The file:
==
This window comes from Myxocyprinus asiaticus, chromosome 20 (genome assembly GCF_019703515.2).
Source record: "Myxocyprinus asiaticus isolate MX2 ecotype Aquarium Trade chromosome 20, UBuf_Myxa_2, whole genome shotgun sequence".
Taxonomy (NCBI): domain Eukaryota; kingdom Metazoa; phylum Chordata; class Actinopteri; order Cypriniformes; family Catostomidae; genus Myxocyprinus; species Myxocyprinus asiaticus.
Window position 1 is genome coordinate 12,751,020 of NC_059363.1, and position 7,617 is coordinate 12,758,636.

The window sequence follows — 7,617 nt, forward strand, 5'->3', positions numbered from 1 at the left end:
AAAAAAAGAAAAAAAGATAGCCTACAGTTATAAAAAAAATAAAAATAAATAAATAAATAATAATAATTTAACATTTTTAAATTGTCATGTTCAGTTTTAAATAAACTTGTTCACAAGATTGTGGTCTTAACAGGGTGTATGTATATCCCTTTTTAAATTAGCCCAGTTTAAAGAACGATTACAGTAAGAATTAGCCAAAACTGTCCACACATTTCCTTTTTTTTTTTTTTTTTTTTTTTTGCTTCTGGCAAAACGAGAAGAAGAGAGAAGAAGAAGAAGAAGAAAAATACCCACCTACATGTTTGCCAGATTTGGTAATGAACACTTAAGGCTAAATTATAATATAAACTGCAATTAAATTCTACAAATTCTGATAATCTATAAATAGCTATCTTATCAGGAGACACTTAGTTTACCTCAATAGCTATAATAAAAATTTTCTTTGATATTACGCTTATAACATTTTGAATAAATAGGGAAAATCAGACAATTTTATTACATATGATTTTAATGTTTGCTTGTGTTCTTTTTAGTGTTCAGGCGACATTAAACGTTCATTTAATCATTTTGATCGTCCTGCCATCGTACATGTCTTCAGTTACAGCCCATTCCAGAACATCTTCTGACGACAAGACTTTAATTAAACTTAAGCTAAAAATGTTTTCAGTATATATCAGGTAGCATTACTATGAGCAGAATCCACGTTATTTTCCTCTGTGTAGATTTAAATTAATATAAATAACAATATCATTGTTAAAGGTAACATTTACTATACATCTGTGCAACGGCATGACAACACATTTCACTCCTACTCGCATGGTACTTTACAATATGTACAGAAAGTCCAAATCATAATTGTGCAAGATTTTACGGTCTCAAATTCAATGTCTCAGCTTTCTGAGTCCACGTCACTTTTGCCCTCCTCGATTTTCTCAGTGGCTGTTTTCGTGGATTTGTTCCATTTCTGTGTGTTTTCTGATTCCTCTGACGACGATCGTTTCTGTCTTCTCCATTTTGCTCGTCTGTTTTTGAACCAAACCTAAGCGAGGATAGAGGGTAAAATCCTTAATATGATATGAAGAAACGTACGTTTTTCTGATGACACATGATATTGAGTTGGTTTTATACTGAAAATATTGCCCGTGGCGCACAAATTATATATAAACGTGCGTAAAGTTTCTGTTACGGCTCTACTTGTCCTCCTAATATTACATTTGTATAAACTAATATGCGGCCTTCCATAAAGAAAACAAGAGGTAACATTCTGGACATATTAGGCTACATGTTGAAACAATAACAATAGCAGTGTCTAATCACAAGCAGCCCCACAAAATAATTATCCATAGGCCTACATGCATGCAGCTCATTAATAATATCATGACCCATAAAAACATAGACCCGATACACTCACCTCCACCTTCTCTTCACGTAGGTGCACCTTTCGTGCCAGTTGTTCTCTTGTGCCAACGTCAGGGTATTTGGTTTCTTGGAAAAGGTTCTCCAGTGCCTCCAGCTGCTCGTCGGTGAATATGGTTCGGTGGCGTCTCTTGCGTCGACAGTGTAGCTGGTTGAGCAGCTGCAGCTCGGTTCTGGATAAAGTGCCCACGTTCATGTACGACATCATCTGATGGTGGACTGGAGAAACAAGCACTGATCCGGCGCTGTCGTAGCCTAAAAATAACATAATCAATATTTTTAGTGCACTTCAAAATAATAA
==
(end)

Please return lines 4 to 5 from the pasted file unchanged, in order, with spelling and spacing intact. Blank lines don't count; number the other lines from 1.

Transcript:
Window position 1 is genome coordinate 12,751,020 of NC_059363.1, and position 7,617 is coordinate 12,758,636.

The window sequence follows — 7,617 nt, forward strand, 5'->3', positions numbered from 1 at the left end: